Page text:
Last month, Jonnelle Marte talked about money in our 30s. Now she does it for the 40-somethings.
In the Washington Post, Jonnelle Marte writes about our money worries in our 30s, and some goals to try reaching.
Also, cash is still the most desirable wedding present.
It’s not that Disney at its base level is unaffordable to the middle class—although I am well aware that $400 for a family of four is right on the edge of “affordable”—it’s that there’s so much extra stuff that you feel like you’re missing out.
Let’s say there was a shortage of some particularly essential natural resource. If someone used their personal wealth to hoard that resource for non-essential purposes, keeping it from people who needed it for life and health reasons, that would be… well, dystopian, right?
The people Hull profiles want to get better jobs, or better-paying jobs, but they also want to do their Hardee’s jobs well. They have plans and goals for their lives, like having a wedding by a lake or saving enough money to move to a city that might have more job opportunities. The thing that consistently gets in the way is Hardee’s low wages. That is the mitigating factor on their dreams.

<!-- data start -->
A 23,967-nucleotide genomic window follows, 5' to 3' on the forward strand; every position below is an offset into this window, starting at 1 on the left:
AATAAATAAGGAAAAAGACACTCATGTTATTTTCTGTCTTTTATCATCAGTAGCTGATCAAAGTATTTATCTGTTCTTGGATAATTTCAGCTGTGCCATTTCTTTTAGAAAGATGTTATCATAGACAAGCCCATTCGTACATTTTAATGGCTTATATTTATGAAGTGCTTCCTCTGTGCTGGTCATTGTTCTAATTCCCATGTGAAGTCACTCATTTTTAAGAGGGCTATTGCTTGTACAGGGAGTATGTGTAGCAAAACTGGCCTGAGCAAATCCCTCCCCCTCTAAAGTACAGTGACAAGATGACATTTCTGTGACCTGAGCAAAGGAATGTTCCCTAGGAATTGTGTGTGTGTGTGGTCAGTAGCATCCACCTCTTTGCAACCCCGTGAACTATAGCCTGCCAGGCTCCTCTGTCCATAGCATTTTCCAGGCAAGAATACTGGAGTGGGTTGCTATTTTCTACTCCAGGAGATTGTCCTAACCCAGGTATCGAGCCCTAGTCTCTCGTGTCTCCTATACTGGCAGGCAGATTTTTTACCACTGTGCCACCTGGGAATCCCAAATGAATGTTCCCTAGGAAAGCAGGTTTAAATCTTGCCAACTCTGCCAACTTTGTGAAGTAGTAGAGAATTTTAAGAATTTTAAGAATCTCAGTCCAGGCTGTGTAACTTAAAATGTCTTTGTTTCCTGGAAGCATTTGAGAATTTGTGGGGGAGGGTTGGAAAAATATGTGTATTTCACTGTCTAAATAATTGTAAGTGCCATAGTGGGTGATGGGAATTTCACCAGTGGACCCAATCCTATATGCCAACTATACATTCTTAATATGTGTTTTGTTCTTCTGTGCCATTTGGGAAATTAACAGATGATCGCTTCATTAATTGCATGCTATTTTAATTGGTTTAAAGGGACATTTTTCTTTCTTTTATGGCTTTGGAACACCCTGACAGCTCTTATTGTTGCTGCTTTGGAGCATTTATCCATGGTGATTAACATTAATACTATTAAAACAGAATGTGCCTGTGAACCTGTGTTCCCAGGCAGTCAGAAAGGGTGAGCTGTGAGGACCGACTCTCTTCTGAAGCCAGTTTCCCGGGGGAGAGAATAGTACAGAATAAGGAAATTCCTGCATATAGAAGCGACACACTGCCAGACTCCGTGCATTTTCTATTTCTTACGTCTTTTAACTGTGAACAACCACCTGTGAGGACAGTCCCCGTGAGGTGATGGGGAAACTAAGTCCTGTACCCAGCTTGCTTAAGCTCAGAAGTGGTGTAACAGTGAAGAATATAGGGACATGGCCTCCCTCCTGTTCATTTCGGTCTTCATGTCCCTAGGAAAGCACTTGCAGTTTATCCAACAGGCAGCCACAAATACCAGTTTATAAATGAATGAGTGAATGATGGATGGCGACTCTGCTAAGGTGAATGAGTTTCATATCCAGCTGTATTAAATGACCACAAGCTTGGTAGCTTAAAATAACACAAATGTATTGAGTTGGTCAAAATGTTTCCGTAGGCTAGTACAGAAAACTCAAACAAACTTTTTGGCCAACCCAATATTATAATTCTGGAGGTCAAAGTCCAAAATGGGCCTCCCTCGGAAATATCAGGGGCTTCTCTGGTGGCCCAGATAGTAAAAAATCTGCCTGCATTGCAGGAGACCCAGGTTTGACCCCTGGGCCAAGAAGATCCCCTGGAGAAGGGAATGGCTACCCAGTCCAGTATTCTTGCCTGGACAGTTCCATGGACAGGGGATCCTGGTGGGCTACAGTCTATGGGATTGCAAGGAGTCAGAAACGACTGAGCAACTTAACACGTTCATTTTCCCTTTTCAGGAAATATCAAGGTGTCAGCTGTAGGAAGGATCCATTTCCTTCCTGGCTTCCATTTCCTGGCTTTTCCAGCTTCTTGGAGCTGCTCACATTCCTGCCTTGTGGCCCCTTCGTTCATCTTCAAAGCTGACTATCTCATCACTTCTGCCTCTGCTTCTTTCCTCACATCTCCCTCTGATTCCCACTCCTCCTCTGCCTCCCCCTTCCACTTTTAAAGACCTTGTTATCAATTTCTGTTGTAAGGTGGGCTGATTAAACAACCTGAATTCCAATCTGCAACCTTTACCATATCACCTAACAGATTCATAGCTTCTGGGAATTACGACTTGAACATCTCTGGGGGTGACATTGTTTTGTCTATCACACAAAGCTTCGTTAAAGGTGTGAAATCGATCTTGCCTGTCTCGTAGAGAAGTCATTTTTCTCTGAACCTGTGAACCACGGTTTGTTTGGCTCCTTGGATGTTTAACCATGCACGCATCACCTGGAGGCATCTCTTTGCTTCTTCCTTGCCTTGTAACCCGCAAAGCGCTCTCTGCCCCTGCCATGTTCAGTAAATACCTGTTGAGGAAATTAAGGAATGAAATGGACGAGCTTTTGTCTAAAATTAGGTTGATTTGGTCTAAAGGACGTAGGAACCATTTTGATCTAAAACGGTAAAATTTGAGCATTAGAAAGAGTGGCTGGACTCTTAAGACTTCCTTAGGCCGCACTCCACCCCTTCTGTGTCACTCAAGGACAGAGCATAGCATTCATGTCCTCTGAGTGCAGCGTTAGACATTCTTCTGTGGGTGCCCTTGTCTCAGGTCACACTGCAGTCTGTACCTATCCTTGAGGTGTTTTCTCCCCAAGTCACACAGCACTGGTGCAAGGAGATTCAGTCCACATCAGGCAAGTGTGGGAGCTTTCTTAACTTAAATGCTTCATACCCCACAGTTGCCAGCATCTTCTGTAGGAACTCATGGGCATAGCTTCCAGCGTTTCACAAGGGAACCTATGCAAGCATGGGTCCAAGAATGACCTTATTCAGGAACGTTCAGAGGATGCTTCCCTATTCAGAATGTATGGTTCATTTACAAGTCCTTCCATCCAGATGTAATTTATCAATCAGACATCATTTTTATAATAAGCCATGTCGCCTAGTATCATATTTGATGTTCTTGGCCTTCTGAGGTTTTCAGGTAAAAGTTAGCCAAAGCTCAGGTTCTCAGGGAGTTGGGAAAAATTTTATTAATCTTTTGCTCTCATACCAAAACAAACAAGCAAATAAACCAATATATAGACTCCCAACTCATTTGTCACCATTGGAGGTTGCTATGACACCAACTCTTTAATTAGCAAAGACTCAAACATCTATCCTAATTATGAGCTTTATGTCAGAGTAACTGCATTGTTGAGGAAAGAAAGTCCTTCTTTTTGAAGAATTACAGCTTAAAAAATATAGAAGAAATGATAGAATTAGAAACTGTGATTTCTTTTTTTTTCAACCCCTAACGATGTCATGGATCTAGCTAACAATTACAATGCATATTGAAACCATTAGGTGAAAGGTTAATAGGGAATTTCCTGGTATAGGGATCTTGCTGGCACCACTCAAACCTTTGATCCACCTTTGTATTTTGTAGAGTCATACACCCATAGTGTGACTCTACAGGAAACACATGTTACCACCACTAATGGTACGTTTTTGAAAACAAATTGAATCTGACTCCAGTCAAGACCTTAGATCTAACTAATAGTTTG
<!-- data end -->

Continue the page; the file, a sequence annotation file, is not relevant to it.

Growing up, my family rarely went out to dinner due to financial constraints, and if we did for a special occasion, we never ordered dessert. My father believed desserts were a waste of money, and my mother didn’t have much of a sweet tooth.
The WaPo writes that ethics are going to be in high demand, and that robots might not have the ethics we need to solve the complicated problems of the future, like “should we program robots to make unethical decisions so that we can maintain superiority over them and keep our jobs.”
Raise your hand if you’ve ever owned a Lack coffee table from Ikea. Keep your hand raised if your Lack coffee table was passed on to you from a friend, or found on the street, or bought for $10 on Craigslist, where you are bound to find pages and pages of Lack coffee tables for sale.